Height Depending on treatment and conditions, but potentially up to 280cm. Origin South America. Soil Deep, well-nourished soil. Season August – November

Salvia greggii ‘Stormy Pink’

© Jason Ingram

Around 20 years ago nurserywoman Derry Watkins, owner of Special Plants, found an accidental seedling in her nursery. She grew it on, took cuttings and then, assuming it was tender, left it in the garden to die. Surprisingly, it is still there, not fazed in the slightest by hard winters. Derry cuts it hard, back to thick stems like bonsaied tree trunks every spring and it grows to around four feet every summer, blooming from June right through until October. Derry named it ‘Stormy Pink’ because of the grey calyx that appears behind each one of the creamy pink flowers.

Height 1m. Growing conditions Sun and drainage. Hardiness RHS H5, USDA 7. Origin Seedling from Special Plants. Season of interest June – October.

Salvia confertiflora

© Jason Ingram

Giant pots of this, threaded informally between specimen Agapanthus praecox creates an exuberant floral display which lasts into October. It may not be winter hardy, but the rate and quality of growth in a single season merits better recognition for summer display. Stems are covered in a rash of scarlet hairs that define the elegant profile and each carry a succession of coral-red flowers in ascending whorls. Even when flower petals drop, the dark red calyces will command admiring glances. Cuttings taken at the end of summer can be over-wintered for next year.

Height 150cm. Origin Native to South America/Brazil. Soil Free-draining loam, or perfect for pots. Season July to September.

Salvia ‘Phyllis’ Fancy’

© Jason Ingram

Although many salvias come into flower earlier than ‘Phyllis’ Fancy’, none have a nicer colour in late autumn. The colour seems to deepen as temperatures fall. The lavender-blue flowers, which have a whitish lip, are set off by inky-blue brachts. If you plant your overwintered pot in the open ground in spring, you will have a gorgeous clump come autumn laden with flowers. This can mean that it’s difficult to find a shoot without flowers for taking autumn cuttings, but with some luck the original plant will survive if the winter is not too cold.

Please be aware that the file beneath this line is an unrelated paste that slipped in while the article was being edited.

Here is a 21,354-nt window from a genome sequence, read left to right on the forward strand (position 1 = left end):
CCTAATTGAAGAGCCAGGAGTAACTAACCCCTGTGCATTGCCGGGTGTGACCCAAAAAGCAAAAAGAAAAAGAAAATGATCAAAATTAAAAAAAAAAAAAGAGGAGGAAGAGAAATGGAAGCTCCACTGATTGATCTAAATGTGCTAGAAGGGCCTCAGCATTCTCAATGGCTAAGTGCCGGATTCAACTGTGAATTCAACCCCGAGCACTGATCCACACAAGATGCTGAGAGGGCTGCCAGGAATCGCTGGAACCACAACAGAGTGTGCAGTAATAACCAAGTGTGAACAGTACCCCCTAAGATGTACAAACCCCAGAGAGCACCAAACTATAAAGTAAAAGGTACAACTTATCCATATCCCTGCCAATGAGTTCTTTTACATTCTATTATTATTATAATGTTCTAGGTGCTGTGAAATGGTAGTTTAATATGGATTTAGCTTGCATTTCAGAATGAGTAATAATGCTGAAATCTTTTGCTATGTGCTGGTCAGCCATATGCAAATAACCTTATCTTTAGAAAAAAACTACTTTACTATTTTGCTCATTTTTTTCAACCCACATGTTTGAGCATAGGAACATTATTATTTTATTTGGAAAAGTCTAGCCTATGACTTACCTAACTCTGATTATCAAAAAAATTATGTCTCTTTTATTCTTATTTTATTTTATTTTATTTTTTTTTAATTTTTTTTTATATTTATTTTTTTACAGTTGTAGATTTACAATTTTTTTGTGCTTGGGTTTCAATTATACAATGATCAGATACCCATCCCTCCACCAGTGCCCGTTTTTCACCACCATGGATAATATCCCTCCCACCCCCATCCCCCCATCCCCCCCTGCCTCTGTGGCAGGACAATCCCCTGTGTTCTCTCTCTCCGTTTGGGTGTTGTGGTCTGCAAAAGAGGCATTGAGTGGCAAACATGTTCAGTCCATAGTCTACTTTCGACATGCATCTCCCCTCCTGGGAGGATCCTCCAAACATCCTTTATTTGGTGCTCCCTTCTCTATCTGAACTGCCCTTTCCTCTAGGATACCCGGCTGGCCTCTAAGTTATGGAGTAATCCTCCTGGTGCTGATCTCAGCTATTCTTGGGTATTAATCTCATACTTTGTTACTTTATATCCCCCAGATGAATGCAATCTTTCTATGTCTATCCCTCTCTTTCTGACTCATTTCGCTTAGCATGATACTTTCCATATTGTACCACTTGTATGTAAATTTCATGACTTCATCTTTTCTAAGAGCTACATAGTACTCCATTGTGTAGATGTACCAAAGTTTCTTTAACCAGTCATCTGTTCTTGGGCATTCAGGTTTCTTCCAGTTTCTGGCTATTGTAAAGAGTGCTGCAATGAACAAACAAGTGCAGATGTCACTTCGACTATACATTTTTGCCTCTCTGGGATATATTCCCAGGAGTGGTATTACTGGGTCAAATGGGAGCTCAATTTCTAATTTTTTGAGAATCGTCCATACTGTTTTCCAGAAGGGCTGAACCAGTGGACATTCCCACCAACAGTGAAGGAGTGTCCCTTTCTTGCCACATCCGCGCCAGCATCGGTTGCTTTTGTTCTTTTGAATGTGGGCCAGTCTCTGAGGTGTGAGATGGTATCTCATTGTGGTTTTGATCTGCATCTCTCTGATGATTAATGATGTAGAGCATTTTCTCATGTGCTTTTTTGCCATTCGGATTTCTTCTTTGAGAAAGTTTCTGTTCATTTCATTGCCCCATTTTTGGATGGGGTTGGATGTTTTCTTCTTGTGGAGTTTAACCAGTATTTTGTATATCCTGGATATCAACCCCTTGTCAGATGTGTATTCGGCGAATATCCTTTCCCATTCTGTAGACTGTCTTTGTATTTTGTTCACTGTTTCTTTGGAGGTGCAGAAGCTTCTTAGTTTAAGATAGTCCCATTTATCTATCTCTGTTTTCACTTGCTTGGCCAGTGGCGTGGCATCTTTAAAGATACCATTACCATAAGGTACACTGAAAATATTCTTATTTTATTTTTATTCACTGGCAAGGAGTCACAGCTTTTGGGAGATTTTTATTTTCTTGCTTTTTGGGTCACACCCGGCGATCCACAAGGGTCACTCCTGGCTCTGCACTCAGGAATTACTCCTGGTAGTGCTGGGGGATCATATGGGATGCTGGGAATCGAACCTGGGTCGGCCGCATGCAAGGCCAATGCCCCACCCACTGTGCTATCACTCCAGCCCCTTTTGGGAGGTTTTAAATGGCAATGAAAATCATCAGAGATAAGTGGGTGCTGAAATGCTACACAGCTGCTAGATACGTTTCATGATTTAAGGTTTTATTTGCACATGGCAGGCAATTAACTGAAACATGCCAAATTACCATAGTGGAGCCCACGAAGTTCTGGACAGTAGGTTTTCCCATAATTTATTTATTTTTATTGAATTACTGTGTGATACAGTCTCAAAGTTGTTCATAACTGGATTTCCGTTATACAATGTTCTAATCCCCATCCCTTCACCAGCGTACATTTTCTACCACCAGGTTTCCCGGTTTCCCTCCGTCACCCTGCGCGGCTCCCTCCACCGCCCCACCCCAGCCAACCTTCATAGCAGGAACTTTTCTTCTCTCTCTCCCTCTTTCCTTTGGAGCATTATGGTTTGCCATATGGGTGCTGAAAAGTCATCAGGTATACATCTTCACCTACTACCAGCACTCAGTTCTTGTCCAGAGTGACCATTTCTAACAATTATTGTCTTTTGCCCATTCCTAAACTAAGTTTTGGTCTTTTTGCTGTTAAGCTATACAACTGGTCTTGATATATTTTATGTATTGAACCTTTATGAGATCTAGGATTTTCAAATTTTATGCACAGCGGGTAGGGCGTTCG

Height 1.2m. Origin Mexico. Growing conditions Best grown in a pot in a warm, sunny spot. Over winter indoors. Hardiness RHS H4, USDA 9b-11. Season of interest Autumn.

© Jason Ingram

This cultivar, which was found by plant expert Ronaldo Uria in an Argentinian garden – Amistad means friendship in Spanish – is one of the best salvias. Deep, purple-blue flowers sprout from almost-black calyxes on long, dark stems. Both the young plants, 1m tall, and older ones, up to 1.5m tall, all flowered profusely from July right through October. The vigorous bushy plants are self-supporting with glossy green leaves.

Height 1-1.5m. Growing conditions Full sun, good drainage. Hardiness USDA 8a-11. Origin Cultivar found in Argentina. Season of interest June – October.

Salvia greggii ‘Icing Sugar’

© Rachel Warne

All the Salvia gregii cultivars flower over a long period. Although there is never a mass of flowers they continue throughout summer. Dozens of new forms are being introduced at the moment. I like this one for the complementary colours of its dark pink and pale pink flowers. Lots of claims are made about the hardiness of this plant but given they have not survived the past two winters, take cuttings at the end of the summer, or treat them as an annual and buy new plants each year.

Height 50cm. Origin Garden hybrid. Conditions Sun or part shade in well-drained soil. Season Flowers from June until the end of September.

Further reading

The Gardener’s Guide to Growing Salvias by John Sutton (David & Charles, 1999). Definitive guide but now out of print. Try second-hand book shops for a copy.

Where to buy

Ashwood Nurseries
Ashwood Lower Lane, Ashwood, West Midlands DY6 0AE.
Tel 01384 401996,

Dyson’s Nursery
The most extensive stock of ready-to-buy salvia plants in the country.
Great Comp Garden, Sevenoaks, Kent TN15 8QS.
Tel 07887 997663,

John and Lynsey’s Plants
An outstanding garden and the UK’s widest selection of salvias, usually available to order through propagation. Open by appointment – and for the National Gardens Scheme.
2 Hillside Cottage, Trampers Lane, North Boarhunt, Hampshire PO17 6DA.
Tel 01329 832786, no website

Other good sources

The Beth Chatto Gardens
Elmstead Market, Colchester, Essex CO7 7DB
Tel 01206 822007,

Cotswold Garden Flowers
Browns’ Nurseries, Gibbs Lane, Offenham, Evesham, Worcestershire WR11 8RR
Tel 01386 833849,

Dove Cottage
Shibden Hall Road, Halifax, West Yorkshire HX3 9XA
Tel 01422 203553,


Larch Cottage Nurseries
Melkinthorpe, Penrith, Cumbria CA10 2DR
Tel 01931 712404,

Leave a Reply

Your email address will not be published. Required fields are marked *